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Corridor Integrated Weather System (CIWS)
The U.S. air transportation system faces a continuously growing gap between the demand for air transportation and the capacity to meet that demand. The air carrier transition from turboprops to regional jets, use of reliever/secondary airports, and post 9/11 business jet traffic growth have significantly increased high altitude en route traffic congestion. As a consequence of this high altitude congestion, severe en route convective weather is now a major factor in thunderstorm season air traffic delays.
Efficient and safe management of en route air traffic when thunderstorms arise requires very accurate, low-latency, high-resolution three-dimensional (3D) weather information and forecasts. A Corridor Integrated Weather System (CIWS) demonstration was initiated by the FAA in 2001 to determine experimentally the operational utility of improved current 3D weather information and 0-2 hour forecasts in the highly congested Great Lakes and Northeast Corridors regions. From this successful beginning, the system evolved rapidly and current plans call for the expansion of CIWS to cover the continental U.S. and southern Canada in June 2008. Figure 1 shows the envisioned sensor inputs and operational users of CIWS by 2011.
Weather-related air traffic delays are most significant in areas where there is already significant congestion in fair weather. The CIWS 2007 coverage area (outlined in white in Figure 2) includes all of the seven major “bottle necks” identified in the FAA Airport Capacity Enhancement (ACE) Plan (2001). (The U.S. air traffic density depicted in Figure 2 occurred during the 24-hour period from 0900 UTC on 14 May, 2007 to 0900 UTC on 15 May, 2007.)
CIWS Weather Products
The CIWS 3D weather depiction is composed of two main product types: Precipitation [vertically integrated liquid (VIL)] and Echo Tops. Slideshow 1 illustrates examples of these six products.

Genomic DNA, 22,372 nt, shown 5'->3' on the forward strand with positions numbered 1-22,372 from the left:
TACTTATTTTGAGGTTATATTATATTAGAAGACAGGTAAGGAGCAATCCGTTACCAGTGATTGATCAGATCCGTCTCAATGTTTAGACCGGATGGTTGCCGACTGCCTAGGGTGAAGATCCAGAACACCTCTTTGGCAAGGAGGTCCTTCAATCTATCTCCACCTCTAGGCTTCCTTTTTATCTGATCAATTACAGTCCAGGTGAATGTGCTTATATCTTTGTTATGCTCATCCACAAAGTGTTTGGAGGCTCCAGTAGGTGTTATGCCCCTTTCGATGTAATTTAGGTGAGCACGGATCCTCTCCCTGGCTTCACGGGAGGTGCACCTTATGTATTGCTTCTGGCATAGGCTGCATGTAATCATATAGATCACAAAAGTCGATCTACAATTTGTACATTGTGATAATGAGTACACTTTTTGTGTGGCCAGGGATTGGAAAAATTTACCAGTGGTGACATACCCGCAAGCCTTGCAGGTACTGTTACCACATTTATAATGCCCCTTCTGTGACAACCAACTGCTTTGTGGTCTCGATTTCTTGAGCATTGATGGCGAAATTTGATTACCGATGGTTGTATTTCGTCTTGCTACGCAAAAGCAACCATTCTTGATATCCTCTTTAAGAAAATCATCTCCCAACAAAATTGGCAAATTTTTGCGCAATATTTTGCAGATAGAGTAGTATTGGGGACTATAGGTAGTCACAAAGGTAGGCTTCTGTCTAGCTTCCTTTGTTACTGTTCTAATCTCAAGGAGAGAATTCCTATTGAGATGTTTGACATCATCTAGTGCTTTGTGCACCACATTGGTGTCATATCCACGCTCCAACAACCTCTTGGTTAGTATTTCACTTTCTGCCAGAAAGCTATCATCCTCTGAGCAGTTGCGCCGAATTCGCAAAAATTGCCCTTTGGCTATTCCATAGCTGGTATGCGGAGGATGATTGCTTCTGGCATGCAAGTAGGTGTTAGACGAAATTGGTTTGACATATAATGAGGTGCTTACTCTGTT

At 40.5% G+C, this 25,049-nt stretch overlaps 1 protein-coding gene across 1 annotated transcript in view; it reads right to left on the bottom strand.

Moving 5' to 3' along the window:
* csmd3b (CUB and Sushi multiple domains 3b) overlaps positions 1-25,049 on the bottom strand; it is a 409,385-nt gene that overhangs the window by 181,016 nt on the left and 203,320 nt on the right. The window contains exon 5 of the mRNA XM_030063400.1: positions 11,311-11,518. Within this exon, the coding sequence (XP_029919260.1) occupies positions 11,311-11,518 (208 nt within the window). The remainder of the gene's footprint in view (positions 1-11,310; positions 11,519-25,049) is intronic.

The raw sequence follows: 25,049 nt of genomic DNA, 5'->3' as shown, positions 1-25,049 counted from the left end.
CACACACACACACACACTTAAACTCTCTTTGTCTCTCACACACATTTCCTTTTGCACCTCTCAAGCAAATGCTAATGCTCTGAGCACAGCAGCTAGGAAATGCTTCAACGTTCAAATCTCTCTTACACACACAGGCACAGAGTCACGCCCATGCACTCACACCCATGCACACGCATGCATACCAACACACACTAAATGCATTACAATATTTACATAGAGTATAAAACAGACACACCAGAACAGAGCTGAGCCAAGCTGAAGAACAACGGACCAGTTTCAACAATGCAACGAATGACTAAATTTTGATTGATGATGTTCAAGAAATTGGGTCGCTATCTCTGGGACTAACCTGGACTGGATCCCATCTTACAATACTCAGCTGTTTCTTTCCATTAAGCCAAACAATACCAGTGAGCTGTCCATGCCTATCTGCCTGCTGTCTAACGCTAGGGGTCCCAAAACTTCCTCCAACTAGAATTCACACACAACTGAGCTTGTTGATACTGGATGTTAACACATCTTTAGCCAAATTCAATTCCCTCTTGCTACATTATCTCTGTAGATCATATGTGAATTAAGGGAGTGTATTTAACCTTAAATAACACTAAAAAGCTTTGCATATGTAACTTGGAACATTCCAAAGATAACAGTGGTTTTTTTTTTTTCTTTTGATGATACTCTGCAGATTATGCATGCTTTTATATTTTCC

The delay reduction benefits of CIWS in 2005 exceeded 90,000 hours of direct delay with an airline direct operations cost savings in excess of $90 M per year. Work is underway to provide national coverage by the Lincoln-operated CIWS demonstration system in 2008. The CIWS technology developed by the Laboratory is being transitioned to an operational CIWS system to be operated by the FAA’s William J. Hughes Technical Center (in Atlantic City, NJ) starting in 2011.
Additional uses of CIWS
In addition to further improvements in both tactical and automated strategic convective weather forecasts [especially the Consolidated Storm Prediction Algorithm (CoSPA)], CIWS is being used for integrated weather-air traffic management (ATM) decision support tools development and the National Airspace System operations benefits analyses. CIWS data is being used to develop models of pilot avoidance of storms as well as models for route and sector capacity in convective weather. The Route Availability Planning Tool (RAPT) accesses the CIWS forecasts to improve the ability to provide route availability guidance in en route airspace surrounding the NY terminal area. CIWS also supports other programs, such as the System Wide Information Management (SWIM) program and the NextGen Network Enabled Weather (NNEW) program. CIWS data is used broadly as an information source for NextGen Architecture prototype testing.top of page